Arden University MSc Psychology student, Thomas Cowan, explores the impact green environments have on our mental health.
The positive association between green environments and our mental health has long been established. The Greek physician, Hippocrates, is famously ascribed to have said: ‘Walking is man’s best medicine’.
One medieval remedy for mental illness, apart from drilling holes into the head, was to look at pleasant natural scenes, and in the 18th century, asylums were built surrounded by extensive and well-planned grounds and gardens.
The soothing power of nature has never been disputed but it is only recently in the wake of mass global urbanisation and a growing public awareness of mental health issues that experts have specifically started to look at the scientific links between the environment and mental health, asking how nature-based therapies can be used to deliver sustainable, cost-effective, and safe outcomes for patients.
According to the United Nations World Urbanization Report (2018), 55 per cent of the world’s population currently live in urban areas compared, to only 30 per cent in 1950. This number is projected to keep growing, predicted to rise to almost 70 per cent by 2050.
The socio-economic benefits of living in urban areas are undeniable; jobs are more readily available, opportunities are greater and government services are easier accessed. However, with growing urbanisation comes a greater exposure to the social and environmental risk factors associated with living in urban areas; poverty, pollution and lack of green spaces being just a few examples.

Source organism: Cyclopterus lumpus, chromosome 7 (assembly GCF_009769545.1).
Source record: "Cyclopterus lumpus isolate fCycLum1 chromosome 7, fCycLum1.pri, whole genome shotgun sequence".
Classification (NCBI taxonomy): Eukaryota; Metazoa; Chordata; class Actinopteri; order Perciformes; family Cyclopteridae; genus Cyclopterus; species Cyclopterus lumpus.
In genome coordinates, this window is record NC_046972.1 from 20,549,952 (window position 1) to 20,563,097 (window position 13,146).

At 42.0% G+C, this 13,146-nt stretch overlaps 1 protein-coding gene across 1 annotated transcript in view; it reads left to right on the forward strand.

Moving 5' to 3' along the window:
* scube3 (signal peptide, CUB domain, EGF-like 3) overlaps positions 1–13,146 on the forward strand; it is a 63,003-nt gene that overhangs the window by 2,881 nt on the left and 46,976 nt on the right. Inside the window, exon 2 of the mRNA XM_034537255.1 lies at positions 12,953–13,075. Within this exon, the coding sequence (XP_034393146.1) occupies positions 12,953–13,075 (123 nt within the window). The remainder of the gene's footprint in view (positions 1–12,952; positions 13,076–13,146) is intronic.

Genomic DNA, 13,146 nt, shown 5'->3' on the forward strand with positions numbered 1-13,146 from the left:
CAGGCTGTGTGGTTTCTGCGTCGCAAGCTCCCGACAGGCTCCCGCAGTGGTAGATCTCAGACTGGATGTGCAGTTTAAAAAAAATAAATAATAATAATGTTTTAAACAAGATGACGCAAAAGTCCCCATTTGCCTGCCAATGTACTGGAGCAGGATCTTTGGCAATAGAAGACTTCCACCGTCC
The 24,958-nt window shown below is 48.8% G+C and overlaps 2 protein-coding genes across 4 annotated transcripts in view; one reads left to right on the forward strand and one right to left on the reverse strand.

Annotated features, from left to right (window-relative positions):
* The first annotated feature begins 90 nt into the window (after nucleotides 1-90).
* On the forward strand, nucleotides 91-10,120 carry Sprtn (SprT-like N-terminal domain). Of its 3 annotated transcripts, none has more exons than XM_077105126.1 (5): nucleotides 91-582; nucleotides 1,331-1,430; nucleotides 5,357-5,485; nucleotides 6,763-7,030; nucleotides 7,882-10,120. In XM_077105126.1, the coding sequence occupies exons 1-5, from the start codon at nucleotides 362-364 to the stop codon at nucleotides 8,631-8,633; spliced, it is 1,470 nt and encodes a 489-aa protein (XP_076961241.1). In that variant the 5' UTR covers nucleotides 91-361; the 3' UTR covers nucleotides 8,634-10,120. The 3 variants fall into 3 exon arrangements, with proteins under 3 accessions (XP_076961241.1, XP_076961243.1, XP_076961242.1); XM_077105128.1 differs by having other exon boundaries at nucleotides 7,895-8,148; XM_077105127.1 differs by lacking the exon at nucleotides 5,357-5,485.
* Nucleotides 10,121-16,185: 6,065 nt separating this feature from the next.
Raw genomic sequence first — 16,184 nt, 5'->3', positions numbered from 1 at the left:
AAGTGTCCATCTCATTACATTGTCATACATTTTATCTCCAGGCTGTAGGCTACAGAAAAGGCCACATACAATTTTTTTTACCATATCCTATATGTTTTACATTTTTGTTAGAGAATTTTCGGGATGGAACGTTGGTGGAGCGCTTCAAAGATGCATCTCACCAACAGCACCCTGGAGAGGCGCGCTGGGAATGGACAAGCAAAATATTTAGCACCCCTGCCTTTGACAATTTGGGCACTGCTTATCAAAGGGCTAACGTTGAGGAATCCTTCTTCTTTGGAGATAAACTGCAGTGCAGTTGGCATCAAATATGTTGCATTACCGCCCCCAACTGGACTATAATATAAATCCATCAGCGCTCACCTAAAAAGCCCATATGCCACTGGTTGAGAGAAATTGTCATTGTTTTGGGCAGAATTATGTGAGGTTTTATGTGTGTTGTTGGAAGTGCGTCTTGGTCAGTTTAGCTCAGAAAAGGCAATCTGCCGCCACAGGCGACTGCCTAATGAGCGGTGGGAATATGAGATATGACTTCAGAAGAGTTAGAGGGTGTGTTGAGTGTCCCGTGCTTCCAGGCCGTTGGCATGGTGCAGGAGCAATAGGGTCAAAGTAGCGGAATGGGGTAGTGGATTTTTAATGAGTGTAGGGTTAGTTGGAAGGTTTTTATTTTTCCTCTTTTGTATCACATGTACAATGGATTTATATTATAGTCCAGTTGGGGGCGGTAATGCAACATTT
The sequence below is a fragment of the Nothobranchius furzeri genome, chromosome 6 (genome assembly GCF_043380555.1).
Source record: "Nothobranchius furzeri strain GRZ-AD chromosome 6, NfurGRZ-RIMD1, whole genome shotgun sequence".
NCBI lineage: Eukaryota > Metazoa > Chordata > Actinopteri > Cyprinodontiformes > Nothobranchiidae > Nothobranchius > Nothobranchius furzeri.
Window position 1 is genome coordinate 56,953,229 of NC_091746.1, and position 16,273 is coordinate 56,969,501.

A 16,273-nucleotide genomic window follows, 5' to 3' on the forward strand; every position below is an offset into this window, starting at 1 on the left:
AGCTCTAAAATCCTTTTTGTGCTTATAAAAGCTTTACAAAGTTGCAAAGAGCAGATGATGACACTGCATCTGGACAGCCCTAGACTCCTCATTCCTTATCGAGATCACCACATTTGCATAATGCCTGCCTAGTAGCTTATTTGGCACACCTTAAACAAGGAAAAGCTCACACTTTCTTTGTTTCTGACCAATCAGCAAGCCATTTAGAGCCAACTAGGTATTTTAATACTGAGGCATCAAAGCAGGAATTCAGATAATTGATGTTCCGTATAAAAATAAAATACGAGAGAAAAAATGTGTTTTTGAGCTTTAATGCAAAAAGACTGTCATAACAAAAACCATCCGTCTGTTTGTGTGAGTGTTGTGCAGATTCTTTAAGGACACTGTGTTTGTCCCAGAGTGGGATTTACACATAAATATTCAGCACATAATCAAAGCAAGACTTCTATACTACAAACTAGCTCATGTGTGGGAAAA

According to a recent investigation into the impact of cities on our mental health, Gruebner et al., (2017), state that, “urbanization is one of the main health relevant challenges humanity is facing in our time and will be facing in the coming decades.” Their study found that the risks for some major mental illnesses are substantially increased due to life in the cities and that urban physical environments may likely increase stress levels and have negative effects on our mental health.
Although we may not know why we do it, every day we turn to nature to help reduce the stress of our everyday lives. People may sit in the park, walk along a river, water house plants or even stare longingly out of the window. Multiple studies have shown that we can significantly ameliorate stress just by simply viewing natural scenes out of our apartment or office window, and in clinical settings, garden views from hospital beds have been shown to dramatically improve rates of patient satisfaction and recovery (Ulrich, 2002; Cooper-Marcus, 1999; Whitehouse, 2001; Kaplan 2001).
Even ‘green exercise’ - regardless of the intensity or duration - has been shown to greatly increase both self-esteem and mood, more so than just indoor exercise (Flowers, Freeman & Gladwell, 2018). Human beings, therefore, seem to intrinsically appreciate being close to nature and this can be seen by the fact that house prices nearer to publicly accessible green spaces in the UK are on average about 3.5 per cent more expensive than similar property further away (UK office for National Statistics, 2019).
In search of cheap, effective and healthy therapeutic alternatives, scientists in recent years have turned their attention to research coming out of Tokyo (the largest city in the world by population) regarding the benefits of Shinrin-yoku or “forest-bathing”.